The Nationals have not yet addressed second base, which was another area that needed improvement, but there are signs of a forthcoming move. Despite initial insistence that a Howie Kendrick-Wilmer Difo tag team was acceptable, Rizzo now admits he’d like to find a better alternative.
There is no shortage of second basemen available. D.J. LeMahieu is the top free agent, but even if the Nats don’t want to meet his asking price, there are plenty of more affordable, short-term options, such as Brian Dozier, Ian Kinsler and Jed Lowrie. They also could go for a more versatile player who could also back up Ryan Zimmerman at first base, someone like Marwin Gonzalez, Josh Harrison, Derek Dietrich, Daniel Descalso or Neil Walker.
* The right side of the bullpen looks solid, but the left side needs help
Rizzo was ultra-aggressive in acquiring both Trevor Rosenthal and Kyle Barraclough in the early days of the offseason, and in doing so he addressed the vacancies that he created last summer by trading away Ryan Madson, Brandon Kintzler and Shawn Kelley.
With a healthy Sean Doolittle pitching the ninth, Rosenthal pitching the eighth and Barraclough joining returning right-handers Koda Glover and Wander Suero, the Nationals have the makings of a solid bullpen. But they still don’t have the lockdown lefty they sorely needed this season.
Matt Grace is a valuable jack-of-all-trades guy to have in the ‘pen, and Sammy Solís will get yet another shot to prove he can turn his career around. But the Nats need an experienced left-hander who can come in to get one or two key outs late in games. It was a problem in 2018, and it will continue to be a problem in 2019 if not addressed.
Again, there are a host of available relievers who fit the bill. The Nationals probably won’t go big and sign Zach Britton or Andrew Miller, but an under-the-radar pickup like Tony Sipp or Justin Wilson could pay huge dividends down the road.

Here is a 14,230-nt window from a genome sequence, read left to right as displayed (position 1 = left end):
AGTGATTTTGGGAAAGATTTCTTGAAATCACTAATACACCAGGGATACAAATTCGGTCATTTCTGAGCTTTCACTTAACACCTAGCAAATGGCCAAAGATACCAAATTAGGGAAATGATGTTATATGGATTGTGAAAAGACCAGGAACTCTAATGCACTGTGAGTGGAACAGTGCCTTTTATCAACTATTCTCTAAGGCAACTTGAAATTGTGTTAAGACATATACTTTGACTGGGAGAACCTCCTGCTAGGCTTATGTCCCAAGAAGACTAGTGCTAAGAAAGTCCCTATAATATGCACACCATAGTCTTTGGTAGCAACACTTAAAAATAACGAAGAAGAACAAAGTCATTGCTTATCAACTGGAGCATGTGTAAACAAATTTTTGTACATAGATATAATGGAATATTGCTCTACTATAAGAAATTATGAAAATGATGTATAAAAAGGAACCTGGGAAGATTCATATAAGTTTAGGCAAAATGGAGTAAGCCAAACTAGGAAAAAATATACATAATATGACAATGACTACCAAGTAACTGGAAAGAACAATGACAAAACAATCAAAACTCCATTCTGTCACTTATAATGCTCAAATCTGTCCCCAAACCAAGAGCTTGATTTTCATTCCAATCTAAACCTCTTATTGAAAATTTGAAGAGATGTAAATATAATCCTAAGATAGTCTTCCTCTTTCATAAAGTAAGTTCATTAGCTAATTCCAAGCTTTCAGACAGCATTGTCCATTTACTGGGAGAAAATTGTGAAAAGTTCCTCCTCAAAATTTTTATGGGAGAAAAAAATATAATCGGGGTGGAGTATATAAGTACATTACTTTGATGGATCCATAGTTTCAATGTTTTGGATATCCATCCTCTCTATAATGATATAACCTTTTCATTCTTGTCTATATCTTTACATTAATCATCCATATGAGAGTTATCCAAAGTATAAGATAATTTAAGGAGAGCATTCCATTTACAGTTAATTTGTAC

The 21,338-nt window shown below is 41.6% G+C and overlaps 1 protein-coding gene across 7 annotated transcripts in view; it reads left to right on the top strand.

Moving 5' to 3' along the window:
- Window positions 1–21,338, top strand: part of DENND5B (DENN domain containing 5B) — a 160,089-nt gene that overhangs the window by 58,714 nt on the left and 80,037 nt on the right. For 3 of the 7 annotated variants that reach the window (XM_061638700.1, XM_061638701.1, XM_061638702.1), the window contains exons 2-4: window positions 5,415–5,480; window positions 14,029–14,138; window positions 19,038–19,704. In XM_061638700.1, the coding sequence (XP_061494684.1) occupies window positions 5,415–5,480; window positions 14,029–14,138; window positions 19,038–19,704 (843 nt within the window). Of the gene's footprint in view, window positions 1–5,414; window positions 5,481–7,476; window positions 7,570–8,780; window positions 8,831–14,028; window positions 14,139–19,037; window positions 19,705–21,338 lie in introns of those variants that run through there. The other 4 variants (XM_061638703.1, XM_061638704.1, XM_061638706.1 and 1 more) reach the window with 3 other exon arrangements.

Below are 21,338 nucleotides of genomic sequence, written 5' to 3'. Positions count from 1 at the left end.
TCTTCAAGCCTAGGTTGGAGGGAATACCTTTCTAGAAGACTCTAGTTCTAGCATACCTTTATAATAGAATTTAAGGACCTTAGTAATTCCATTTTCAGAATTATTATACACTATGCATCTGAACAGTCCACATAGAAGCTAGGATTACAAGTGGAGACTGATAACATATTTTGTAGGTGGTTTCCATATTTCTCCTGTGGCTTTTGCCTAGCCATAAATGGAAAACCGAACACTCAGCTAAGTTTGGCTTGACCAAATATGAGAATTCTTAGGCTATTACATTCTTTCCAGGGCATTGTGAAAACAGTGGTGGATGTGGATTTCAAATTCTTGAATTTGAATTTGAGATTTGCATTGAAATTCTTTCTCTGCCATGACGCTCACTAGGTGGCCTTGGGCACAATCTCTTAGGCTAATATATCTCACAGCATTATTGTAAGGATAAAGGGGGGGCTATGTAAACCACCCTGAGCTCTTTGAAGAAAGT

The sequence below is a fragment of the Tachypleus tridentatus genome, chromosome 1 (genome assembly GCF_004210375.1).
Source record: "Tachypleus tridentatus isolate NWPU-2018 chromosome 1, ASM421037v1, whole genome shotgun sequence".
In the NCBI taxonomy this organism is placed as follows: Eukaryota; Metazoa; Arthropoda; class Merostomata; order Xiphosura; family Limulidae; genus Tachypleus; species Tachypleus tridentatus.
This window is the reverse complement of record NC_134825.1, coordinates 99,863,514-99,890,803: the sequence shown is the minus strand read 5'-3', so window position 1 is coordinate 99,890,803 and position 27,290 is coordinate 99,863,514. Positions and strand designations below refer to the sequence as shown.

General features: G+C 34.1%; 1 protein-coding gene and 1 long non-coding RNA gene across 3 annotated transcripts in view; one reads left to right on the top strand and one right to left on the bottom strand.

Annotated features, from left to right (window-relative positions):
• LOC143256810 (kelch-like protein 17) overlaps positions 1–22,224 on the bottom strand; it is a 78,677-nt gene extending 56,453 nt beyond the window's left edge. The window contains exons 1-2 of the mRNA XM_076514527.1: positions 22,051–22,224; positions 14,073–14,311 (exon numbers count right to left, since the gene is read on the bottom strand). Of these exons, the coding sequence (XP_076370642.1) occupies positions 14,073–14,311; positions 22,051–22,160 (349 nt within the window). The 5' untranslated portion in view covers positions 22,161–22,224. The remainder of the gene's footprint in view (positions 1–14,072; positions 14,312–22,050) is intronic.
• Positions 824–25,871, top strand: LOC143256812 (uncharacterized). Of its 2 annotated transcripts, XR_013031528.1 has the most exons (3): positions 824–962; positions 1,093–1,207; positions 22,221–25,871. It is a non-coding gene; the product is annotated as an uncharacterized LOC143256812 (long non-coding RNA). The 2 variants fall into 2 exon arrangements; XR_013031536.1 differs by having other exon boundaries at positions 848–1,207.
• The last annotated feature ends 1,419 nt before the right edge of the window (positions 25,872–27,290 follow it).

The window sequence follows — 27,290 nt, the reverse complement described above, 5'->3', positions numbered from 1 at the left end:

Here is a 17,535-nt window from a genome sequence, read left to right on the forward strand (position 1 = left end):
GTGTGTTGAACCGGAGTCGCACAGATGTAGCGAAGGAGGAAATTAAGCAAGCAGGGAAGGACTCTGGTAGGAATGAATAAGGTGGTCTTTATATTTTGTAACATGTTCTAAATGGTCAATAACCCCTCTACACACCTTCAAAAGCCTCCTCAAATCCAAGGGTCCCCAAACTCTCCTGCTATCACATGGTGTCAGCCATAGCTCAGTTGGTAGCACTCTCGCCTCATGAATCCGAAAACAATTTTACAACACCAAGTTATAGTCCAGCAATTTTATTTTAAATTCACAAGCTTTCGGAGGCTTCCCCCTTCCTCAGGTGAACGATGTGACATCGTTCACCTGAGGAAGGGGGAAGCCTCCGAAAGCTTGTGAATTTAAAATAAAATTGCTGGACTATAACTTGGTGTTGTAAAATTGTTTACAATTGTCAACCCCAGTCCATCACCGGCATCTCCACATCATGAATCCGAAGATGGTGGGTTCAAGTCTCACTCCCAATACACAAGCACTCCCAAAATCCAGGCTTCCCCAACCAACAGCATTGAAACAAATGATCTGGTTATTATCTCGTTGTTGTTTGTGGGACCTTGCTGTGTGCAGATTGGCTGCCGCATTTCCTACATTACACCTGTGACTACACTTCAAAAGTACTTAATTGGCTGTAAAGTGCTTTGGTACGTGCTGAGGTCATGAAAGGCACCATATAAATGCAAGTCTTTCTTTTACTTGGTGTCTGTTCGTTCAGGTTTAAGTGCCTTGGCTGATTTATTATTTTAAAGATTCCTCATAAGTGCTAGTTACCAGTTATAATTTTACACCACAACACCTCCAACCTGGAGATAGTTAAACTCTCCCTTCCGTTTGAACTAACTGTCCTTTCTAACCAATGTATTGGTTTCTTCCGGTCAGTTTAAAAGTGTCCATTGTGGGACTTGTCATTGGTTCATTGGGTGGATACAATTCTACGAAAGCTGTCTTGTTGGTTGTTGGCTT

* We are no closer to knowing where Bryce Harper is signing
These Winter Meetings had been anticipated for years because of the perfect confluence of Bryce Harper reaching free agency the same time the event was going to be held in Las Vegas. The circus would be coming to Mandalay Bay, right?
Not exactly. Though Scott Boras’ annual media scrum had circus-like qualities, the super agent didn’t shed a whole lot of light into Harper’s future home. Bryce himself was never seen publicly, choosing to meet with clubs off-site and out of the spotlight. Just about every team that had been presumed a pursuer of Harper tried to downplay its interest. And Rizzo went out of his way to take back what owner Mark Lerner said last week and insisted the Nationals’ door remains open for Harper and Boras if they want to come back.
Where does that leave the biggest story of the offseason? It’s anybody’s guess, but it sure feels like this isn’t going to be resolved soon. Maybe Boras secretly has a record-setting offer from a big-market club like the Dodgers, Cubs or Yankees and is just waiting to strike. Or maybe he intends to let this saga continue to play out and let teams sweat it out before finally succumbing to his demands and agreeing to a monster deal sometime in January.